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Painting a picture: rib with pickled grape and pork floss

Painting a picture: ribs with pickled grapes and pork floss

by Mukta Das 12 August 2019

The Silk Road is the name given to the famous trade routes that connected the East with the West, resulting in a transfer of not just commodities but cultures, people and food. Mukta Das and Andrew Wong talk about how traders survived in the desert during their journeys, before creating a recipe that represents both the trek and the hospitality of the Han emperor.


Andrew and Mukta at SXSW

Andrew and I have proposed a panel for the South by SouthWest (SXSW) festival in Austin, Texas next year. Our idea is to tell stories about what we get up to while cooking and researching (along with the mistakes we've made!) during the years that we've worked together. Voting is open until the end of 19 August – we'd love it if you could vote for us here.

It was no easy life for the average trader on The Silk Road. The incredibly long journeys saw them work their way through the desert, stopping off at small garrison towns built around oases to rest and recuperate. Knowing that envoys who eventually arrived in China had been on the road for weeks, the Han emperor ordered grapes to be planted in his summer gardens so the traders could be offered grape wine when they arrived; a taste of their home. Food anthropologist Mukta Das and Michelin-starred chef Andrew Wong take a look at how these travellers ate and drank during their voyages, before creating a recipe that represents both the dryness of the desert and the hospitality of the Chinese hosts.

...when the Han acquired large numbers of the 'heavenly horses' and the envoys from foreign states began to arrive with their retinues, the lands on all sides of the emperor's summer palaces and pleasure towers were planted with grapes and alfalfa [for the horses] as far as the eye could see…

Sima Qian, Records of the Grand Historian: Han Dynasty, vol II, translated from Chinese by B. Watson. 1961 New York: Columbia Press. p 245.

Andrew Wong: I love the scene described above by this grand Chinese historian of the Han emperor, where grape vines were planted in the summer palace gardens as a welcome to Persian and other trade envoys. These people came to China from Persia and the other great empires of the West to trade spices and other luxury goods for silks and other commodities. They would stop for a while to feast and drink, which in turn created this culture of growing and drinking grape wine. I wanted to come up with a dish based on this idea of people traveling through the desert, getting to this point and having this moment where they are welcomed with wine – something they know from home. It's as close to China meeting Central Asia as you're going to get, and that is the importance of it. Chinese wine was traditionally made with grain, so importing grapes and actually learning how to grow and make grape wine shows how open China was to new ideas about food and drink.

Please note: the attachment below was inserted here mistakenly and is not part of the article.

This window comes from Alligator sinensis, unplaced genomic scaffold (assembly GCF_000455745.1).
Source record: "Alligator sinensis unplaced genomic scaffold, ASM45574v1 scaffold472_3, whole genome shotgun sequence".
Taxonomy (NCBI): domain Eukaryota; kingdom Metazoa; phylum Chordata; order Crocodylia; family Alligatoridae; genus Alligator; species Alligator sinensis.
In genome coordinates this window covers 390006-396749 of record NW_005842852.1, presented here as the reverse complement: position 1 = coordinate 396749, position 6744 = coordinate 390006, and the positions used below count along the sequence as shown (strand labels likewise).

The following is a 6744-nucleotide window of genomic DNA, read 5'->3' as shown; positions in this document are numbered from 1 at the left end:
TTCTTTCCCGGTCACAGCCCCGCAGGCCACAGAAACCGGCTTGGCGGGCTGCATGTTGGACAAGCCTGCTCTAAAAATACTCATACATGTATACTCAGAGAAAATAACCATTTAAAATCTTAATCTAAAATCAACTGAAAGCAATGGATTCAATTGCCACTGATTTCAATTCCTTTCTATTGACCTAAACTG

Mukta Das: The poetry of the Tang and in later eras celebrates grape wine as a very elite and refined drink. What bedazzled these drinkers was the translucence of the wine; that light could shine through it. Poems and essays describe how essential it was to drink this rare liquid out of equally rare glasses, rather than the porcelain cups normally used to serve the more opaque, cloudy grain wines.

The trade envoys Andrew is talking about would have travelled along The Silk Road, a famous route shrouded in myth which linked Eastern Europe and Central Asia to China. In truth, there was no single ‘road’, and silk was one of many commodities traded on it; for many centuries, it was horses that were in hot demand. The Silk Road is a name invented in 1887 by a German cartographer opting for grandeur and romanticism.

In lieu of an actual road or well-defined path, Europeans, Central Asians and Chinese people who traded horses, silk, spices and chemicals with imperial China moved from garrison town to garrison town, all located in desert oases, taking whatever routes that their local guides advised. By the Tang Dynasty, the Chinese Imperial army were pretty much in control of most of the route which was no mean feat, as they were stationed in garrison towns and most of the time they were farmer-soldiers. They had a bit of irrigation know-how, so they were creating these oases as well as encountering natural ones. So as well as receiving rations from the central government they also started growing their own food, in order to feed themselves and any trader and entourage that came in to town bearing the right credentials. In every garrison town traders would have these slips, which they’d hand over to get food, lodgings, new horses and refreshments.

AW: Over time, of course, these oasis towns were swallowed up by the desert. What’s been fascinating for me is to look at the remains of food that have been long buried under the desert sand and then unearthed by some plucky archaeologists. These remains are desiccated – there’s no moisture in them, which is why they’ve been preserved so well, but when you look at photos, they’ve held their shape and their colour and they still look edible. There’s one photo of a row of kebab-like meat skewers, which is a very Central Asian dish. In another, there’s a small bowl of dumplings just missing their dipping sauce. So it makes me think that Chinese chef-solider-farmers in these desert oases were forging a welcome from their own perspectives of good taste and good food. The dish took shape in a way that reflected all of this – meat, wine grapes and the idea of people traveling, along with this dryness which is why I added some dry pork floss and crackling.

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